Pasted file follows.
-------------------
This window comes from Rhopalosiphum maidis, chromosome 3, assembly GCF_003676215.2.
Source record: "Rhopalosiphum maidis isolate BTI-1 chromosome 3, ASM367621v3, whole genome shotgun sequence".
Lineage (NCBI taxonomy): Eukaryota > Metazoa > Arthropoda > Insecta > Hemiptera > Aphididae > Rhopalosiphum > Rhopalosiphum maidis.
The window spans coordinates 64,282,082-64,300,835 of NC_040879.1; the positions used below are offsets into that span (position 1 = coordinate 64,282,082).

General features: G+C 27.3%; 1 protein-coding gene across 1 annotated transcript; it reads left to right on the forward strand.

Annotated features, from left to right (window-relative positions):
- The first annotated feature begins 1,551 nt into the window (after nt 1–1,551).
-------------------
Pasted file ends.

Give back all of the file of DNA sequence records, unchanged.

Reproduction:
This window comes from Rhopalosiphum maidis, chromosome 3, assembly GCF_003676215.2.
Source record: "Rhopalosiphum maidis isolate BTI-1 chromosome 3, ASM367621v3, whole genome shotgun sequence".
Lineage (NCBI taxonomy): Eukaryota > Metazoa > Arthropoda > Insecta > Hemiptera > Aphididae > Rhopalosiphum > Rhopalosiphum maidis.
The window spans coordinates 64,282,082-64,300,835 of NC_040879.1; the positions used below are offsets into that span (position 1 = coordinate 64,282,082).

General features: G+C 27.3%; 1 protein-coding gene across 1 annotated transcript; it reads left to right on the forward strand.

Annotated features, from left to right (window-relative positions):
- The first annotated feature begins 1,551 nt into the window (after nt 1–1,551).